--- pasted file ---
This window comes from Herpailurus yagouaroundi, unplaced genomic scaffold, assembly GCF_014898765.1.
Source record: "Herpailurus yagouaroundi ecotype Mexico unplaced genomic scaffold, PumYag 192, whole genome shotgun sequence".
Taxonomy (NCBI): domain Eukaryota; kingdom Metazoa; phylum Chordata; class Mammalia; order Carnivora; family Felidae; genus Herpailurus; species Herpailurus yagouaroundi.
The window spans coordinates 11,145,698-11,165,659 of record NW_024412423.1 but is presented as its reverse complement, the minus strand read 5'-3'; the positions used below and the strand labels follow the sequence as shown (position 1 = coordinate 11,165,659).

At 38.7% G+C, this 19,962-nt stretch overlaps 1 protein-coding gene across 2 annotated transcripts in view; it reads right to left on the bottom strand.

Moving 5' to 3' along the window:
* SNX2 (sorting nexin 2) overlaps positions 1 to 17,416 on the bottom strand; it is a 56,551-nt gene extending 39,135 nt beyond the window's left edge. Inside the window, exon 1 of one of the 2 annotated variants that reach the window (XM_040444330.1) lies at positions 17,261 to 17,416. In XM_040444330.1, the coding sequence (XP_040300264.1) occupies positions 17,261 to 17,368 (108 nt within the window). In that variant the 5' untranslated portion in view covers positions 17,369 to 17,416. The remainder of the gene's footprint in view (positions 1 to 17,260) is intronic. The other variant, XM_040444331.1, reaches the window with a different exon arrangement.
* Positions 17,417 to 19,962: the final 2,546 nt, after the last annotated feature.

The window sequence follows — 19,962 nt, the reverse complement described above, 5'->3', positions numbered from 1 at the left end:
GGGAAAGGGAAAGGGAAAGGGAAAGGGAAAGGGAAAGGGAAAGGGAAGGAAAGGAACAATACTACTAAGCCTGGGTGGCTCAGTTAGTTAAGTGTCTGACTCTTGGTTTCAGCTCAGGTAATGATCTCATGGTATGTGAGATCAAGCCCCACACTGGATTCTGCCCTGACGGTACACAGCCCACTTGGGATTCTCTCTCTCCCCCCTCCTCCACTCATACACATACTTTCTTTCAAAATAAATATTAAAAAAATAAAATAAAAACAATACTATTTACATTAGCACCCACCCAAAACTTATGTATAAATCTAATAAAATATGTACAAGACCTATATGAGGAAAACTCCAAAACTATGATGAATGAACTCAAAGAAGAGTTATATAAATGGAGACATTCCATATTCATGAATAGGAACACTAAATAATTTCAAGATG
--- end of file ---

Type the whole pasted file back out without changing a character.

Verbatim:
This window comes from Herpailurus yagouaroundi, unplaced genomic scaffold, assembly GCF_014898765.1.
Source record: "Herpailurus yagouaroundi ecotype Mexico unplaced genomic scaffold, PumYag 192, whole genome shotgun sequence".
Taxonomy (NCBI): domain Eukaryota; kingdom Metazoa; phylum Chordata; class Mammalia; order Carnivora; family Felidae; genus Herpailurus; species Herpailurus yagouaroundi.
The window spans coordinates 11,145,698-11,165,659 of record NW_024412423.1 but is presented as its reverse complement, the minus strand read 5'-3'; the positions used below and the strand labels follow the sequence as shown (position 1 = coordinate 11,165,659).

At 38.7% G+C, this 19,962-nt stretch overlaps 1 protein-coding gene across 2 annotated transcripts in view; it reads right to left on the bottom strand.

Moving 5' to 3' along the window:
* SNX2 (sorting nexin 2) overlaps positions 1 to 17,416 on the bottom strand; it is a 56,551-nt gene extending 39,135 nt beyond the window's left edge. Inside the window, exon 1 of one of the 2 annotated variants that reach the window (XM_040444330.1) lies at positions 17,261 to 17,416. In XM_040444330.1, the coding sequence (XP_040300264.1) occupies positions 17,261 to 17,368 (108 nt within the window). In that variant the 5' untranslated portion in view covers positions 17,369 to 17,416. The remainder of the gene's footprint in view (positions 1 to 17,260) is intronic. The other variant, XM_040444331.1, reaches the window with a different exon arrangement.
* Positions 17,417 to 19,962: the final 2,546 nt, after the last annotated feature.

The window sequence follows — 19,962 nt, the reverse complement described above, 5'->3', positions numbered from 1 at the left end:
GGGAAAGGGAAAGGGAAAGGGAAAGGGAAAGGGAAAGGGAAAGGGAAGGAAAGGAACAATACTACTAAGCCTGGGTGGCTCAGTTAGTTAAGTGTCTGACTCTTGGTTTCAGCTCAGGTAATGATCTCATGGTATGTGAGATCAAGCCCCACACTGGATTCTGCCCTGACGGTACACAGCCCACTTGGGATTCTCTCTCTCCCCCCTCCTCCACTCATACACATACTTTCTTTCAAAATAAATATTAAAAAAATAAAATAAAAACAATACTATTTACATTAGCACCCACCCAAAACTTATGTATAAATCTAATAAAATATGTACAAGACCTATATGAGGAAAACTCCAAAACTATGATGAATGAACTCAAAGAAGAGTTATATAAATGGAGACATTCCATATTCATGAATAGGAACACTAAATAATTTCAAGATG